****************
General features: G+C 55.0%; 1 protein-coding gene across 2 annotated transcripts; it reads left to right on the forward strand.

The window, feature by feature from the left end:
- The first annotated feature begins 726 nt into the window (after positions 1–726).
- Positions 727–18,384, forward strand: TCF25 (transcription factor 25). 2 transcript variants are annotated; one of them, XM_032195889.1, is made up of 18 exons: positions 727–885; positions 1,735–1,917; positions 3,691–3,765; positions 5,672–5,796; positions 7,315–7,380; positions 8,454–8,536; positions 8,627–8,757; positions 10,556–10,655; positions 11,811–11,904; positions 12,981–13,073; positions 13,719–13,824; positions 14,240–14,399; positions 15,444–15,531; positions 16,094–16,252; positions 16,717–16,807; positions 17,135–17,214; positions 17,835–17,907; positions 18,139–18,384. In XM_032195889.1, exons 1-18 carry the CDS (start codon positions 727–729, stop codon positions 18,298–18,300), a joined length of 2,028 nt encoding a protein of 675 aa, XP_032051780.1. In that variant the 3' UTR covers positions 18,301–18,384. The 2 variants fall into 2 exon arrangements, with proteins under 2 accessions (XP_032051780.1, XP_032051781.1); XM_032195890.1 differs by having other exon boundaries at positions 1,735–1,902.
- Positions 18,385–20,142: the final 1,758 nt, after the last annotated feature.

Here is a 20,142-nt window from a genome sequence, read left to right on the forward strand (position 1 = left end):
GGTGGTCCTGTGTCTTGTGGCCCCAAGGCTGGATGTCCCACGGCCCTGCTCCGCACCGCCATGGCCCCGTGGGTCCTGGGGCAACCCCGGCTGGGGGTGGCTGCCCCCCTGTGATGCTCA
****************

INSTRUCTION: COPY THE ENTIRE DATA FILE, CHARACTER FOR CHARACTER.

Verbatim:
General features: G+C 55.0%; 1 protein-coding gene across 2 annotated transcripts; it reads left to right on the forward strand.

The window, feature by feature from the left end:
- The first annotated feature begins 726 nt into the window (after positions 1–726).
- Positions 727–18,384, forward strand: TCF25 (transcription factor 25). 2 transcript variants are annotated; one of them, XM_032195889.1, is made up of 18 exons: positions 727–885; positions 1,735–1,917; positions 3,691–3,765; positions 5,672–5,796; positions 7,315–7,380; positions 8,454–8,536; positions 8,627–8,757; positions 10,556–10,655; positions 11,811–11,904; positions 12,981–13,073; positions 13,719–13,824; positions 14,240–14,399; positions 15,444–15,531; positions 16,094–16,252; positions 16,717–16,807; positions 17,135–17,214; positions 17,835–17,907; positions 18,139–18,384. In XM_032195889.1, exons 1-18 carry the CDS (start codon positions 727–729, stop codon positions 18,298–18,300), a joined length of 2,028 nt encoding a protein of 675 aa, XP_032051780.1. In that variant the 3' UTR covers positions 18,301–18,384. The 2 variants fall into 2 exon arrangements, with proteins under 2 accessions (XP_032051780.1, XP_032051781.1); XM_032195890.1 differs by having other exon boundaries at positions 1,735–1,902.
- Positions 18,385–20,142: the final 1,758 nt, after the last annotated feature.

Here is a 20,142-nt window from a genome sequence, read left to right on the forward strand (position 1 = left end):
GGTGGTCCTGTGTCTTGTGGCCCCAAGGCTGGATGTCCCACGGCCCTGCTCCGCACCGCCATGGCCCCGTGGGTCCTGGGGCAACCCCGGCTGGGGGTGGCTGCCCCCCTGTGATGCTCA